The Riker Third

2/4/11 - The Riker Third

It is my firm belief that music theory need not be mind-numbingly boring, and I approach the subject in my classroom with a great deal of energy, emphasis, and - I admit - complete geekyness. The following is a bit of fun about a serious (and very obscure) theory topic, and I am trying to stake a claim to naming the chord. Please use the term freely and spread the concept far and wide - lets get this thing in the vernacular! Without futher ado...

The Picardy Third
The Picardy third is a device used in many minor-key tonal compositions, especially from the Baroque era. The concept is simple - a work in a minor key that ends on a major chord. The common belief was that major tonic endings were more final, and thought of as "natural" since the overtone series contains a major triad above the fundamental pitch. It sounds like this:

Bor-ing, right? Lets spice things up a bit...

I will go on record and state that I strongly dislike Picardy thirds - they spoil the cool factor of the minor tonality and sometimes seem very abrupt and jarring. With that said, I did start to think "What about the reverse Picardy third, where a major key ends minor?" This very rarely happens, and the effect is shocking and very dark. Naming such a chord the Reverse Picardy Third is awkward - we need something snappy!

As a child I was raised on Star Trek - specifically The Next Generation in syndication - since my father was a big fan of the series. So it is only natural that I draw the Jean-Luc Picard inspiration from Picardy third, right? Continuing the TNG reference, I now propose that the so-called "reverse Picardy third" be called the Riker Third*, after the first officer on the show. I am surprised at the amount of students who still understand the reference, even though the show ended when most of them were still in diapers.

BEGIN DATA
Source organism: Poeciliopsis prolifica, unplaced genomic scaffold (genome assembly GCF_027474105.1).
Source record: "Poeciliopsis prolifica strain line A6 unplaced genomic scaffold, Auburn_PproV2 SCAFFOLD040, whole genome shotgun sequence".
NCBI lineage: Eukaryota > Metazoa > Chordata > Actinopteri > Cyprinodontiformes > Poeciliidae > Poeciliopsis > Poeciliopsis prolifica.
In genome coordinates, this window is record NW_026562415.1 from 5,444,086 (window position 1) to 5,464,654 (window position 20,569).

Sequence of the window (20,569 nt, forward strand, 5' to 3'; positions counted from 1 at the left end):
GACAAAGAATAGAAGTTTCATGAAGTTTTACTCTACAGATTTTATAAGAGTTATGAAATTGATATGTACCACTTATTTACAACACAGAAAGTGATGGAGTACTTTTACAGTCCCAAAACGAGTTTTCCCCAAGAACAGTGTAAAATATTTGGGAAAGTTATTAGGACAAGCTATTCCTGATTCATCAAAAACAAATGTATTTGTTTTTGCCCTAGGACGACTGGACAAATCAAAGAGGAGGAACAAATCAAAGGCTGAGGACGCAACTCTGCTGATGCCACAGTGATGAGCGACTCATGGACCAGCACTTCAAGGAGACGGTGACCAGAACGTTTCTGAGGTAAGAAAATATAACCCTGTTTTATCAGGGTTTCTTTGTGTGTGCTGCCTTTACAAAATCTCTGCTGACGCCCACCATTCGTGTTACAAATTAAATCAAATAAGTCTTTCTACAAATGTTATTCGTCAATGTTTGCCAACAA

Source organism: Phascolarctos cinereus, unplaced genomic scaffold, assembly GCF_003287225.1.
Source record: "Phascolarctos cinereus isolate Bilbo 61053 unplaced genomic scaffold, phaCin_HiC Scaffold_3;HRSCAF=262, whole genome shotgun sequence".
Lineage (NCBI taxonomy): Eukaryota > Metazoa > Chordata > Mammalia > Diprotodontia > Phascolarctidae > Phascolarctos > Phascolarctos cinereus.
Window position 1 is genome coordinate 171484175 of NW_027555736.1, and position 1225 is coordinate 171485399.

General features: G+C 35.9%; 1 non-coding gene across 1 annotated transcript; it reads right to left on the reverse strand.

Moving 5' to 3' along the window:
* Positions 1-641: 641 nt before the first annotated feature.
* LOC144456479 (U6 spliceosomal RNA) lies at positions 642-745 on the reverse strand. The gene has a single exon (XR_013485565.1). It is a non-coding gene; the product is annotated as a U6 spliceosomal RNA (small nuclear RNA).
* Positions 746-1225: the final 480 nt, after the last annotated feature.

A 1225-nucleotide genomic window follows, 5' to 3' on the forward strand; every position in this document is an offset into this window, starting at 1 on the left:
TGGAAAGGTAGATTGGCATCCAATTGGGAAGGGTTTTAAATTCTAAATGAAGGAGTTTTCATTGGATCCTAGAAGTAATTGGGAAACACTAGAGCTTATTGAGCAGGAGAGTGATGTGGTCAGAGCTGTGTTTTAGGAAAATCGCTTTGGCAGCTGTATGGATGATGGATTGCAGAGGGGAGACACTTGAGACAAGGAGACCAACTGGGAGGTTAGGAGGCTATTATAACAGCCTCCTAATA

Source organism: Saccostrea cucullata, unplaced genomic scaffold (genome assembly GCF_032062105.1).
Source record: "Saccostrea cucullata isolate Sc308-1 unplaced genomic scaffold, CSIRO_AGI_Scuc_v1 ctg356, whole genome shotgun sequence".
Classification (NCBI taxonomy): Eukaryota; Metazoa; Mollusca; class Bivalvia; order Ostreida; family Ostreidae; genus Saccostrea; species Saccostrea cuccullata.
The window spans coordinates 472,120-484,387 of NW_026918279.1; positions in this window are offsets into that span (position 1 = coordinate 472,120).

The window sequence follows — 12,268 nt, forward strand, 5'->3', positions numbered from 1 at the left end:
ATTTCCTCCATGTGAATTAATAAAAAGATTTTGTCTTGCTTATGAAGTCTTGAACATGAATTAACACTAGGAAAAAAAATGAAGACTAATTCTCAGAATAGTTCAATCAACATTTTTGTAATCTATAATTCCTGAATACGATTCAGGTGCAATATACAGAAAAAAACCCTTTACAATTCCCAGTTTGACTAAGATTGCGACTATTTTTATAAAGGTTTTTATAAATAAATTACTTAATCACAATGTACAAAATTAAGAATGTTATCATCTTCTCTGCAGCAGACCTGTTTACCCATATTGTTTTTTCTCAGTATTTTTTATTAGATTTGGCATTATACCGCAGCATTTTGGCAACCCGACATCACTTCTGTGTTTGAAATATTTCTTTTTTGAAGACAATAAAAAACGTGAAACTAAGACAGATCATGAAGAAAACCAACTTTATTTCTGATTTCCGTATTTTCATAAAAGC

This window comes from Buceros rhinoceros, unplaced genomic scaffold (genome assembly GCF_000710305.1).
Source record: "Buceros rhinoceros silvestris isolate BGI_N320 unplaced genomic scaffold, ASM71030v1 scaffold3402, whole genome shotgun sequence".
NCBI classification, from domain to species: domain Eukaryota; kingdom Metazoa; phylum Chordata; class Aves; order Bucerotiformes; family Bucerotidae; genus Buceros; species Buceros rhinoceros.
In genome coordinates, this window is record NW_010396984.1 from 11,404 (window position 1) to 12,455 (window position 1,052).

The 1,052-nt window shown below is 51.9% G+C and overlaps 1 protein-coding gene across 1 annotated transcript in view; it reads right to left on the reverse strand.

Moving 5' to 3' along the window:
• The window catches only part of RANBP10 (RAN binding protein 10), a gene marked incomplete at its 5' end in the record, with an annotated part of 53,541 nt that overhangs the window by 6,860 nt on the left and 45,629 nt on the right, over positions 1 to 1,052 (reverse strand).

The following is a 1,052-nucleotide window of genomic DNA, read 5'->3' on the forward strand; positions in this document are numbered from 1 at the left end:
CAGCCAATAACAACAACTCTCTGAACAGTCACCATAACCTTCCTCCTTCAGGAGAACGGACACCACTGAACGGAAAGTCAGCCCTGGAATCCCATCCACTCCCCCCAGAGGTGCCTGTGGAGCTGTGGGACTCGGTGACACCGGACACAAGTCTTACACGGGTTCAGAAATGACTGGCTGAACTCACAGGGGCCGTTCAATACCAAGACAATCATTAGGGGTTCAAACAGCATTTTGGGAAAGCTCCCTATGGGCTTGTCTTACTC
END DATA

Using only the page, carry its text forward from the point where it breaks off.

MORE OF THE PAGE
A Few Examples
As I said before, these are extremely rare in actual practice. Here is a mock-up of what a typical Bach chorale setting might sound like, were it to end with a Riker third:

Here is an example from one of Gabriel Faure's Nocturnes that contains an honest-to-goodness Riker third in number 12. This is a very typical use of the chord, as the composer gives you a Picardy third, then follows it right up with the Riker third to end the movement:

Horn Concerto
The reason I am talking about this topic is that I recently heard the premiere of my Horn Concerto and there is a Riker third in the second movement. It was pre-planned as I was sketching the movement, and when I heard the piece live I believe that it is one of my favorite things that I have ever written. The key scheme looks something like this, and the audio begins at measure 123:

The alternation between the Picardy third and the Riker third in the concerto is similar to the other examples that I have of this phenomenon. It seems that composers emphasize the minor ending by first giving a Picardy third - perhaps the expected or cliche ending - and then sticking in the minor tonic at the end as a sort of deceptive cadence. While I will not claim to follow any strict rules of tonality, this movement contains fairly traditional harmonic progressions and it afforded me the opportunity to put in a technique that is very unusual, and one that I thoroughly enjoy. If you have any other examples of the Riker third in the literature, please do not hesitate to send them my way.

* - My friend Lisa claims this as the Shatner third, since "his career started major and ended minor." I like the Star Trek reference, but Bill Shatner is still working very hard and I like the Riker third since I came up with the name, hah!